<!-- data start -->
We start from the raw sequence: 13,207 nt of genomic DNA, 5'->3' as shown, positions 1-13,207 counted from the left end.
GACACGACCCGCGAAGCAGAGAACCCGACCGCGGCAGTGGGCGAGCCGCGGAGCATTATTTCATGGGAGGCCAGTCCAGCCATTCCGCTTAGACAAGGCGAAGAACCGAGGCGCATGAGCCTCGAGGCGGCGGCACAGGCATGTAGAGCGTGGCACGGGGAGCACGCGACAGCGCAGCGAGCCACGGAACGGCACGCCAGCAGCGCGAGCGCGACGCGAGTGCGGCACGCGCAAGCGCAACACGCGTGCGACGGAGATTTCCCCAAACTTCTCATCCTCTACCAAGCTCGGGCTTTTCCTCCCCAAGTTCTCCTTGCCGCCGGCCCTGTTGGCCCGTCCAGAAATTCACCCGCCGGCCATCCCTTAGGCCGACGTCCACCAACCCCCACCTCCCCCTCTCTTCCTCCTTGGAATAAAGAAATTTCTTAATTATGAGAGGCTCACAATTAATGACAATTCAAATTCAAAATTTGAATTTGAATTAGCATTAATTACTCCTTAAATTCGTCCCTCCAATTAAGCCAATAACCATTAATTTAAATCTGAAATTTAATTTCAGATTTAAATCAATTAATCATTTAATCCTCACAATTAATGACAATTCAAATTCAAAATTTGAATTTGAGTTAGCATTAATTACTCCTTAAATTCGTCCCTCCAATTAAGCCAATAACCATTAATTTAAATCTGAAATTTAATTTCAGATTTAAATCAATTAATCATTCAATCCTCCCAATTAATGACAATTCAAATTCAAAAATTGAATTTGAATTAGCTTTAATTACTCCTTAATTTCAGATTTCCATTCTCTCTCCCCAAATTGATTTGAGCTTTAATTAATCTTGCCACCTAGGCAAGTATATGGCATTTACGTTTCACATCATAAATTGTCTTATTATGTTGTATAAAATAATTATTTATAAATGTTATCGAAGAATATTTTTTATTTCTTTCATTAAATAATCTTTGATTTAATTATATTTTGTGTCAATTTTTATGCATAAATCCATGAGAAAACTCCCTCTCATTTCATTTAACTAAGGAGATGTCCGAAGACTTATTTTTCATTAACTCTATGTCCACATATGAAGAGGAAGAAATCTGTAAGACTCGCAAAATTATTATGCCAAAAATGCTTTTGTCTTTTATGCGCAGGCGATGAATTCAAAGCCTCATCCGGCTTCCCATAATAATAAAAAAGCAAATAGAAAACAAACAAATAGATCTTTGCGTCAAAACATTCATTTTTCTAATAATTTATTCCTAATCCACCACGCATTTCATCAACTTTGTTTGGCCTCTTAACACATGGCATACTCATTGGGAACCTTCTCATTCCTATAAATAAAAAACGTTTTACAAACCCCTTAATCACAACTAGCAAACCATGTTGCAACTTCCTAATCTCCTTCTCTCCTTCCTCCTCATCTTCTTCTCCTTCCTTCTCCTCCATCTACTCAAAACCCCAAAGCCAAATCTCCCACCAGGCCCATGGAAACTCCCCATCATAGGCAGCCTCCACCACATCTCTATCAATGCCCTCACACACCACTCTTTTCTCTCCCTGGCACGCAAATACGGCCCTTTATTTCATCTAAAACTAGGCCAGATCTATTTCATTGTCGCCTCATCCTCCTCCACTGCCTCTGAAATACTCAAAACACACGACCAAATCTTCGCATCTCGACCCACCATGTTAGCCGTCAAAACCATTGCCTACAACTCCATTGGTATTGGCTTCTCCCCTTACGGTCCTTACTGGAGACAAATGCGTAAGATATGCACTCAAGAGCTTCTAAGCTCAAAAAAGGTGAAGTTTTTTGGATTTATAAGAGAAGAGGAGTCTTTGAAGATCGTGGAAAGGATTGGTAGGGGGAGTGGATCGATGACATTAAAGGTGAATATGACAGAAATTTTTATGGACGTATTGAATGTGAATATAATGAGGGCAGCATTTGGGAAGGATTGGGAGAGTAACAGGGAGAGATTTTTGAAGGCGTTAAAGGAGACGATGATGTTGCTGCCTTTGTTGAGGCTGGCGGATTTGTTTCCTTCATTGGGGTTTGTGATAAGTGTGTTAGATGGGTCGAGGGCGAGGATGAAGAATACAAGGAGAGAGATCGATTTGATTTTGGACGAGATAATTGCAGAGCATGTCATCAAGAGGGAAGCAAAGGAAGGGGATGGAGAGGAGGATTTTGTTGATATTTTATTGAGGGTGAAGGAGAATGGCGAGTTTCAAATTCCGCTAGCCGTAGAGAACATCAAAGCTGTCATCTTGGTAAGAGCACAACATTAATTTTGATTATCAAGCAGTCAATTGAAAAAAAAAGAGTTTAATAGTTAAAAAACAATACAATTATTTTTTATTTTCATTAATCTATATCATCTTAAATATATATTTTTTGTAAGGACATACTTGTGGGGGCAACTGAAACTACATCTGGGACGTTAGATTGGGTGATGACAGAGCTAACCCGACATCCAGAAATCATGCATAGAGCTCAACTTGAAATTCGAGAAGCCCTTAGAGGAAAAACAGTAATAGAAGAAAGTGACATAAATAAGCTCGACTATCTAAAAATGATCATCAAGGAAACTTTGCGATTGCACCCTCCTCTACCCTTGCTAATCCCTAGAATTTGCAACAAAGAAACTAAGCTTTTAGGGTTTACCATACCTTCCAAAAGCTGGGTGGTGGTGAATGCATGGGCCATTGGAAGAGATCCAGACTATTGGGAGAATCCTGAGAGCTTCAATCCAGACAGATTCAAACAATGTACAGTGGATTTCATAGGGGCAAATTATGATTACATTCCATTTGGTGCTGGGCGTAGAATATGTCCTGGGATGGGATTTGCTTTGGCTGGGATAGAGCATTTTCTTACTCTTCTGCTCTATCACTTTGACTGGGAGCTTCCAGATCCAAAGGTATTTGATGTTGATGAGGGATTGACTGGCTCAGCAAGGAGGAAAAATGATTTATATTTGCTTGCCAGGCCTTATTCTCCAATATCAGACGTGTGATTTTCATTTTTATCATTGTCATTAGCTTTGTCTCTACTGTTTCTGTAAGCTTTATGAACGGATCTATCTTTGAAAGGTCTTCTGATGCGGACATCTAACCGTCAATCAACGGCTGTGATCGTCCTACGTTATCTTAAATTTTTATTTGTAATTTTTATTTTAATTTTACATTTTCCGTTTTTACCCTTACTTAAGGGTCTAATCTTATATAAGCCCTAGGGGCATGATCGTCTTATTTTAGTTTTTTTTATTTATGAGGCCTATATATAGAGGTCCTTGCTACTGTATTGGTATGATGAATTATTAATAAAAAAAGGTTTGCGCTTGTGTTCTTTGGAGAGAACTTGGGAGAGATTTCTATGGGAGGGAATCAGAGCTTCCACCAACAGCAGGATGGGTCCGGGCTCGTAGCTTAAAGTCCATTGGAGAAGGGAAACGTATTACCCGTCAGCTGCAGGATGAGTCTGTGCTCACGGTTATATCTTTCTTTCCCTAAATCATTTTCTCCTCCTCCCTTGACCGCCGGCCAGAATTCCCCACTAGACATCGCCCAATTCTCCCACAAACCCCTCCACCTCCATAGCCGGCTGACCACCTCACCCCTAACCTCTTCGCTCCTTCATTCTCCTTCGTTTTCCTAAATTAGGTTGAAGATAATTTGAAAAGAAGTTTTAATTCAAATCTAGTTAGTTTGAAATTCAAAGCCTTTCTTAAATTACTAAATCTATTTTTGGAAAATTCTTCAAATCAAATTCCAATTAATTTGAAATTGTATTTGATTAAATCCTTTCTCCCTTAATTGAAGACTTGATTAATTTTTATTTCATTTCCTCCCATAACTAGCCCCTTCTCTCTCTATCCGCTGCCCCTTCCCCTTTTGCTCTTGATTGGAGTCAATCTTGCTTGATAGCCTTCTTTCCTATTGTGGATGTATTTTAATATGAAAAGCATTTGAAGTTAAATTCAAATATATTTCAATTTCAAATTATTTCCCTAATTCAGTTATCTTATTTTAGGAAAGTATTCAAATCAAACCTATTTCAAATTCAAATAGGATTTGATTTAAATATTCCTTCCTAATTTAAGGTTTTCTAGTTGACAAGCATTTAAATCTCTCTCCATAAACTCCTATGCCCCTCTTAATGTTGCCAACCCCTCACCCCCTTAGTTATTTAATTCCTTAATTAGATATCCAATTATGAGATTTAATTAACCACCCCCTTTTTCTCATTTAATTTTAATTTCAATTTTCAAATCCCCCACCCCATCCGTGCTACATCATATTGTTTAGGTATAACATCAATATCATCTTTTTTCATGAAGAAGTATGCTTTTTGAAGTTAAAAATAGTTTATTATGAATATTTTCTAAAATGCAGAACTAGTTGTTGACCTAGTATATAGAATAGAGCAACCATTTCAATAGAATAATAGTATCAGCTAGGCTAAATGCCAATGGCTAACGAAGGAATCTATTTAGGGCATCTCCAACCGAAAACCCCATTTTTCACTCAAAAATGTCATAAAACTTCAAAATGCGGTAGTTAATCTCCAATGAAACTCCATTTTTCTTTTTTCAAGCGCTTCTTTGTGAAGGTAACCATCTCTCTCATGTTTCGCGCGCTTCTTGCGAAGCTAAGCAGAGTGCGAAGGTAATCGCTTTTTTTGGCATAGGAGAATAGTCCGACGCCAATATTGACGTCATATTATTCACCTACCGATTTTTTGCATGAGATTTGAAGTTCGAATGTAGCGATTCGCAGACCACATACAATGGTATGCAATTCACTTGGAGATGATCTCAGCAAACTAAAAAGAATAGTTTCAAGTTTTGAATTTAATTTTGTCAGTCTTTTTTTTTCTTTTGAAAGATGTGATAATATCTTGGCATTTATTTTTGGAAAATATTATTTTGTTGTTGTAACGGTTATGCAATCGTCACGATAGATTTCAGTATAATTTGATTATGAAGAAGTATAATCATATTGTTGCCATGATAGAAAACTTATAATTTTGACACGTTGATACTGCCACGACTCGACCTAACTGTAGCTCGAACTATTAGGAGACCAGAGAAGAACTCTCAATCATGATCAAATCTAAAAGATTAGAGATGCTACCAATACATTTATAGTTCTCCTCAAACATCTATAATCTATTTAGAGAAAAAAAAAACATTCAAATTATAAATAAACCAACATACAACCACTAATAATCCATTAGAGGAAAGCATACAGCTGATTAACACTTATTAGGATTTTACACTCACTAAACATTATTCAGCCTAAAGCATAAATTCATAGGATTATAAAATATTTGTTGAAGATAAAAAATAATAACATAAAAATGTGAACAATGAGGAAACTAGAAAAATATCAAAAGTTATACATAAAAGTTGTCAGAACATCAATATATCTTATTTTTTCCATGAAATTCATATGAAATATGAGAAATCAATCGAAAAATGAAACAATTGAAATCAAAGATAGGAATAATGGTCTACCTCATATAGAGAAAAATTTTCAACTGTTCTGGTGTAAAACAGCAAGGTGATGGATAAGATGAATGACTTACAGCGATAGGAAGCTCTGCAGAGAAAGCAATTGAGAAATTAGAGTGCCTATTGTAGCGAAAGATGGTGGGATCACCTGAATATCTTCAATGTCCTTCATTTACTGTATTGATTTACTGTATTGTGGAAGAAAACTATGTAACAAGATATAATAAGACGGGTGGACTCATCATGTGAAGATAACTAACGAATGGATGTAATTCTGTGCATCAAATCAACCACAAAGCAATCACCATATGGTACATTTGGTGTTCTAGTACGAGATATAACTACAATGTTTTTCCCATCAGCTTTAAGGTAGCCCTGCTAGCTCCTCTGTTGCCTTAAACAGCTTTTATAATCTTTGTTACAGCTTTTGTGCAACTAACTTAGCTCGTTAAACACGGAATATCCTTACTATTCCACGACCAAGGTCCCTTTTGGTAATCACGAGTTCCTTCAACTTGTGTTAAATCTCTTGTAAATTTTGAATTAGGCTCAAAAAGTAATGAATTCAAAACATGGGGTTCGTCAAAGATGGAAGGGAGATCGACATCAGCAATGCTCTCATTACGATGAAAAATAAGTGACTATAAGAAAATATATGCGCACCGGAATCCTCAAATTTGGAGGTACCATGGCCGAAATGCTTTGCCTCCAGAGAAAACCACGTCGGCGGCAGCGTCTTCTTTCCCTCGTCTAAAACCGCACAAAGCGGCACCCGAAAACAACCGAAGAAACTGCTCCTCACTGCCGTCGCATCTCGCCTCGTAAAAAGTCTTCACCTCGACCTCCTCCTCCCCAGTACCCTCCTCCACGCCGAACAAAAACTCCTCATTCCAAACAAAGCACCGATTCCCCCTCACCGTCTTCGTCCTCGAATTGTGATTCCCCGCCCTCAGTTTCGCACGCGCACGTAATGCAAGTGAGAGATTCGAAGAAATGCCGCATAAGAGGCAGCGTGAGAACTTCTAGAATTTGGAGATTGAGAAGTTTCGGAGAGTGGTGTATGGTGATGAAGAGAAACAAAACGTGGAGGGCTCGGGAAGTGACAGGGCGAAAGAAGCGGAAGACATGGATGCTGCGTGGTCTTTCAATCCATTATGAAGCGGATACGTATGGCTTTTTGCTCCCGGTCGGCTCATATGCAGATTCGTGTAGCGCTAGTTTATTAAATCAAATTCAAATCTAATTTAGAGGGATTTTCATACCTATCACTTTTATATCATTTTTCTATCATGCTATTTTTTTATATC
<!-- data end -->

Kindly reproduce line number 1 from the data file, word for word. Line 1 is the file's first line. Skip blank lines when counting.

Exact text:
We start from the raw sequence: 13,207 nt of genomic DNA, 5'->3' as shown, positions 1-13,207 counted from the left end.